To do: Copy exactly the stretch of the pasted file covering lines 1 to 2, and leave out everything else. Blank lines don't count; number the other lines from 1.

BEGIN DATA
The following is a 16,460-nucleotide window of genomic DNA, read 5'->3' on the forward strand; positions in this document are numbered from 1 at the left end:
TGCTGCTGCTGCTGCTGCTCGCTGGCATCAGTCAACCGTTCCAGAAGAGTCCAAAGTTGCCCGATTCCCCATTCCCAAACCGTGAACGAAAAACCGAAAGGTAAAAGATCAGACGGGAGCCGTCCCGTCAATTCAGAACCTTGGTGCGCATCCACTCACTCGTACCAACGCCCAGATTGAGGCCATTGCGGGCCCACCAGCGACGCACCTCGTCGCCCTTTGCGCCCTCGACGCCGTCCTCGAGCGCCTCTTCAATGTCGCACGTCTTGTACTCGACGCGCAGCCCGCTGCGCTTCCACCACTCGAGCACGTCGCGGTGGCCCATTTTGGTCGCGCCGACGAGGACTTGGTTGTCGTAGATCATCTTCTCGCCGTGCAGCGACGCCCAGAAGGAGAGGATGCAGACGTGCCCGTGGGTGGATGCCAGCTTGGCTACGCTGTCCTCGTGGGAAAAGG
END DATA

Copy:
The following is a 16,460-nucleotide window of genomic DNA, read 5'->3' on the forward strand; positions in this document are numbered from 1 at the left end:
TGCTGCTGCTGCTGCTGCTCGCTGGCATCAGTCAACCGTTCCAGAAGAGTCCAAAGTTGCCCGATTCCCCATTCCCAAACCGTGAACGAAAAACCGAAAGGTAAAAGATCAGACGGGAGCCGTCCCGTCAATTCAGAACCTTGGTGCGCATCCACTCACTCGTACCAACGCCCAGATTGAGGCCATTGCGGGCCCACCAGCGACGCACCTCGTCGCCCTTTGCGCCCTCGACGCCGTCCTCGAGCGCCTCTTCAATGTCGCACGTCTTGTACTCGACGCGCAGCCCGCTGCGCTTCCACCACTCGAGCACGTCGCGGTGGCCCATTTTGGTCGCGCCGACGAGGACTTGGTTGTCGTAGATCATCTTCTCGCCGTGCAGCGACGCCCAGAAGGAGAGGATGCAGACGTGCCCGTGGGTGGATGCCAGCTTGGCTACGCTGTCCTCGTGGGAAAAGG